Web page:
Bush Stone Curlew~

Whose hiding here?

A mama curlew and her chick, that’s who! (You can see the camouflaged chick in the first photo in the upper right if you look carefully).

Mama quickly proceeded to lead me away from her chick,

like a good protective mama bird.

Bush Stone Curlews are ground dwelling, carnivorous birds native to Australia. They can fly, but rely on concealment to evade predation.

Cheers to you from the clever, camouflaged, curlews~

248 thoughts on “Bush Stone Curlew~

  1. Mama sure looks wary … suspicious, even. She’s got some great camouflage here. Do they only have one chick at a time? I’ve never seen a birdie like this — now you’ve got me curious. I’m heading to Google to learn more!

    • So sorry I missed this comment Terri. This happens when I rely on the reader. The eyes have it! Aren’t they arresting. I wouldn’t have spotted her expect her eyes were focused on me, the intruder.

  2. Mama looks angry too. And her beak looks like a good defensive weapon. 😀
    How are you doing, Cindy?

    • Yeah, I did not linger long, or try to see the chicks. I fully respected her maternal protectiveness. I still feel like her with my adult children!! დ

  3. Wonderful photographs! As soon as I opened this to read I thought I recognised the bird. No, but these curlews are cousins of the Thick-knees we have in South Africa: Burhinus capensis and Burhinus vermiculatus.

    • Yes!!! And I have photos of them in South Africa too, that I have never posted. It is because I had seen them before in South Africa that I recognized this mama and her chicks. Synchronicity დ

  4. Nature heals, including photos of nature, but especially your beautiful photos. Every single time I visit your blog I feel better, more uplifted. Thank you, Cindy. ♥.

  5. That is one heck of a great Mama! I can see it in her eyes!
    What a beauty! Thank you for these wonderful shots, Cindy!
    Hope you and yours are all well!

  6. Wow, I looked these birds up on the net and watch some YouTubes, and they do have a wild “wailing” sound to them! Very good images 🙂.

    • I have photographed them once each in S. Africa and Australia, and I never heard a peep from them. I am going to have to google how they sound. Thanks for the lead დ

  7. The shots of the mama leading you away are superb, Cindy. I am reminded of how killdeer lead you away from their nests— even including the broken wing gambit. I wonder if it is common among ground dwelling birds. –Curt

  8. Just curious if there was a stream or water nearby. I’m so used to seeing relatives of these birds near beaches and marsh. And yes, those eyes were what caught me first.

    • Which relatives? I arrived in Oz with the rains that extinguished the fires, so there was ‘water, water everywhere.’ But I have only seen curlews in arid South Africa and now Australia. Where do you see their relatives?

      • They have quite a range. From Canada to NE California; Texas and Louisiana; South Carolina to South Florida. I’ve seen them in Delaware as well. Try Numenius americanus or long-billed curlew. It’s not quite the same, but a cousin at least.

  9. I’ve only seen these birds in the Great Aviary at Melbourne Zoo and was surprised by their size. They’re enormous and their legs so long.

    • I missed the Great Aviary. I never stay long enough in Oz. This time covid drove me home. I photographed curlews in South Africa. No chicks though. Still, they so impressed me. What tough terrestrial birds to survive in the African bush. დ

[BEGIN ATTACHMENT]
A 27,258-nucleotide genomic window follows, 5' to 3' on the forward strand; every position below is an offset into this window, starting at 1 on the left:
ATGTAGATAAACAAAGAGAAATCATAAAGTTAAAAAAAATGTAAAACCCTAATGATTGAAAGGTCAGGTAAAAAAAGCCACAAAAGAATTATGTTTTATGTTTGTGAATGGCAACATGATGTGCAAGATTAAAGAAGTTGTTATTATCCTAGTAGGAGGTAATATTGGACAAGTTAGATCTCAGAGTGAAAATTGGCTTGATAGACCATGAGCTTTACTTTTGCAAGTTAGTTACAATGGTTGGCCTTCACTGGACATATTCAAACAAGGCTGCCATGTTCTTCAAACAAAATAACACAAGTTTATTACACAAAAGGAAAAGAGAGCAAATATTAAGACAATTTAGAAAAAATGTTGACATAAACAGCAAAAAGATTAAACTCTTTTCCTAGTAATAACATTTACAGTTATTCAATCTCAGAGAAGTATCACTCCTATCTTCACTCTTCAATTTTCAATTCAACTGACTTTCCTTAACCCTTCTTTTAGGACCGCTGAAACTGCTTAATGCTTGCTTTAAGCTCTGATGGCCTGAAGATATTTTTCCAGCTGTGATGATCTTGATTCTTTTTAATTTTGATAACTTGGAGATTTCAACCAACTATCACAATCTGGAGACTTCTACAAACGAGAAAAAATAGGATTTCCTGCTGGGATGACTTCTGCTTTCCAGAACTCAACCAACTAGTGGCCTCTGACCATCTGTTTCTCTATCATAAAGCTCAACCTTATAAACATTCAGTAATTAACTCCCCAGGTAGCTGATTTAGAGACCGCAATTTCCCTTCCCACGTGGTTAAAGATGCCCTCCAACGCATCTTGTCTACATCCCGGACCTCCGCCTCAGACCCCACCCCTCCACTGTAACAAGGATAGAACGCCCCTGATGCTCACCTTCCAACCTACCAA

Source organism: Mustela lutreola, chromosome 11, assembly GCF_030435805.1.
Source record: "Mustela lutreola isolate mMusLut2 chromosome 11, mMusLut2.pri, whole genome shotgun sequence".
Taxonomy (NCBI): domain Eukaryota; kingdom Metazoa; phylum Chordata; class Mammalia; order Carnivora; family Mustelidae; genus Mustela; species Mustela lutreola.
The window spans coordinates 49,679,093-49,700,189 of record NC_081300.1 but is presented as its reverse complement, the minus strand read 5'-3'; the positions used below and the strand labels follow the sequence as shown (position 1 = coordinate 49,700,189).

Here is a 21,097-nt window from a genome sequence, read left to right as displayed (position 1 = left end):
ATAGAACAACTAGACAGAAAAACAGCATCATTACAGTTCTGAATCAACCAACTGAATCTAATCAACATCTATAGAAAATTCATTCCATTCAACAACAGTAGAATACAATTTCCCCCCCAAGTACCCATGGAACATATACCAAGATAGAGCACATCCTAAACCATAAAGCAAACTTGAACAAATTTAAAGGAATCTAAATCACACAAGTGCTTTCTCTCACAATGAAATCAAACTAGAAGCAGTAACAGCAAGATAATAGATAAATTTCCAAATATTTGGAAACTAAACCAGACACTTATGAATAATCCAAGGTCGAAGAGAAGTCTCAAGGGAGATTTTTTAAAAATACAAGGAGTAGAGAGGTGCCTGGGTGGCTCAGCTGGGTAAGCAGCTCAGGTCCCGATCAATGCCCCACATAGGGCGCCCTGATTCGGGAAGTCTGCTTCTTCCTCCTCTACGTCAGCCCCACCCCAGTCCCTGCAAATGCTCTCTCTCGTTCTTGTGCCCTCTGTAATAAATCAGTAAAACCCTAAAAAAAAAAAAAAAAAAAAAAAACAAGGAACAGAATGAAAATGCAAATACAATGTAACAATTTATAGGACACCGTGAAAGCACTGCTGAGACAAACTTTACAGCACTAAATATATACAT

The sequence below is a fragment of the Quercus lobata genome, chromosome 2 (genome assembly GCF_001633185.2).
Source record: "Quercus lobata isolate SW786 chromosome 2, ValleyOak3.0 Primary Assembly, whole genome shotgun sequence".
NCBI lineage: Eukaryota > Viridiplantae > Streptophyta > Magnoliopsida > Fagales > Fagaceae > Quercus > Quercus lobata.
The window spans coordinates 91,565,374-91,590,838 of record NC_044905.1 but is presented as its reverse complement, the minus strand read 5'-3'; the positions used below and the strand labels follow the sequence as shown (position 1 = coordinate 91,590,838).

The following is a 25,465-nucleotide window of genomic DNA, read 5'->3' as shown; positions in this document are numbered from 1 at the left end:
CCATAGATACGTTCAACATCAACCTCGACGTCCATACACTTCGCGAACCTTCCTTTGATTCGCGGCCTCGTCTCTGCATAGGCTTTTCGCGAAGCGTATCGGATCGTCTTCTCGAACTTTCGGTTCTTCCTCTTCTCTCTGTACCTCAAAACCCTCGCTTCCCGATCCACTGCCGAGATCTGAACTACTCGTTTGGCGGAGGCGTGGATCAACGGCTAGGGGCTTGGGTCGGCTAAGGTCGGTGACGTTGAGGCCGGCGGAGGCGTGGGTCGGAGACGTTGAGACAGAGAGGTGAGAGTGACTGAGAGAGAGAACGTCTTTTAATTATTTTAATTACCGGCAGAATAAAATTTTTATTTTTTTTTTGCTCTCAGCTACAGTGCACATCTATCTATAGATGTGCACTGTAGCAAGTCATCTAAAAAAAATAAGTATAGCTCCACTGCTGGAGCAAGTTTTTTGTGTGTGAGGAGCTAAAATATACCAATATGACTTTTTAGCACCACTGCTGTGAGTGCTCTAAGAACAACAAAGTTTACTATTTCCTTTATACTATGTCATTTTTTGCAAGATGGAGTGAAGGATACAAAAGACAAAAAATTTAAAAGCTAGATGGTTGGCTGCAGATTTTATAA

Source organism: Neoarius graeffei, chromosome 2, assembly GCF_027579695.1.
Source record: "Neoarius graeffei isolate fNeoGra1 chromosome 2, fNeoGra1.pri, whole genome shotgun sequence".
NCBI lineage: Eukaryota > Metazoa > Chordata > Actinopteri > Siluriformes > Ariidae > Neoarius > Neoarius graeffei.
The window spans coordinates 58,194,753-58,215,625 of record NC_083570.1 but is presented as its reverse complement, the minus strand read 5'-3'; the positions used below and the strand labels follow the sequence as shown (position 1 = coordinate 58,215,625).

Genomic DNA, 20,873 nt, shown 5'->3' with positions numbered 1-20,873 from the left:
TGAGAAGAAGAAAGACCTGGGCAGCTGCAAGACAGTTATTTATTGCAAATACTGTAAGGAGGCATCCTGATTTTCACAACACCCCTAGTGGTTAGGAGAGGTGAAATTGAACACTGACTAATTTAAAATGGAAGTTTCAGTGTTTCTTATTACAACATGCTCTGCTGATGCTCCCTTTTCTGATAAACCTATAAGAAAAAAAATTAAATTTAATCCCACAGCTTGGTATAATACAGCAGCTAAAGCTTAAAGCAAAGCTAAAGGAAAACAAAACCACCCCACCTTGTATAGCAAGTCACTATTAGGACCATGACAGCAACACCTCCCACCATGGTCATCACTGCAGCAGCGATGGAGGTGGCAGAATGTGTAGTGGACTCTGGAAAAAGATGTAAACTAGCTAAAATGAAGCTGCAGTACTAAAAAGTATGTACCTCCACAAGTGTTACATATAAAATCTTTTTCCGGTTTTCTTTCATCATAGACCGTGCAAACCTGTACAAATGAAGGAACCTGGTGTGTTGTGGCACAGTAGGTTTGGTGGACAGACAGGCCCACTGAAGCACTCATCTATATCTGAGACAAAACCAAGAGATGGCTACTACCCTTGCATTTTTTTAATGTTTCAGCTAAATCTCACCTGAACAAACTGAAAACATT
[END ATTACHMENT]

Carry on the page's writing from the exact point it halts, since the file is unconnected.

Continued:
• Yes, now that you mention it, the eyes are disproportionately large and you are right. She was in mama protection mode. Don’t mess with my babies you human! დ

  10. Beautiful photos and really brings out the flecked colouring and clever camouflage. Must have missed your trip to Australia. Hope all is well with you in the Holler.

  11. Lovely photo documentary of a wonderful bird. A great mum indeed, a behaviour often seen by all the ground nesting birds. We don’t see the Stone-curlew so often, although we have many of the Sandpipers here in the marshes like the Curlew (Numenius Arquata) and the Curlew Sandpiper (Calidris ferrugina). Great close-ups, Cindy!

    • I am more familiar with coastal curlews also, but I have seen the bush ones in Africa and now Australia. They are tough solitary survivors. I was quite impressed with this brave and protective mama დ

  12. Bonjour ou Bonsoir BELLE CINDY

    Rêve à des jours meilleurs , cela fait partie de notre vie

    Sourie , en pensant au bonheur

    Vie ces instants en écoutant parler ton cœur

    Ton ennuie s’effacera

    Ta vie reprendra des couleurs

    Dis toi que l’espoir ressemble à un fruit

    Si ce fruit est vert il n’a pas de saveur

    Ce fruit sera délicieux s’ il est mure , savoure le sur l’heure

    le Bonheur est à ce prix , pense à ces instants magiques

    Bonne journée ou soirée

    Bisous en toute Amitié

    Bernard

    Un petit bouquet de muguet qu’ il t’apporte bonheur au sein de ta demeure et partage le avec les tiens à l approche du 1 Mai

    https://i.postimg.cc/sDqVJ5ms/mu22G.jpg

    • Their eyes are incredible aren’t they! I found more photos of curlews which I forgot I had. In these photos the eyes are even more mesmerizing. I will publish as an addendum soon.

    • You are kind, and so appreciated. Bush Stone Curlews stand about 22 inches tall. They have very long legs with nothing there until the legs reach the body which is pretty substantial. A very cool bird~

    • You know I found some more photos of them that are much better. I lose track of photos some time. I need to post them. He was definitely not pleased with my arrival and led me quite clearly away! Good for him or her! დ

Leave a Reply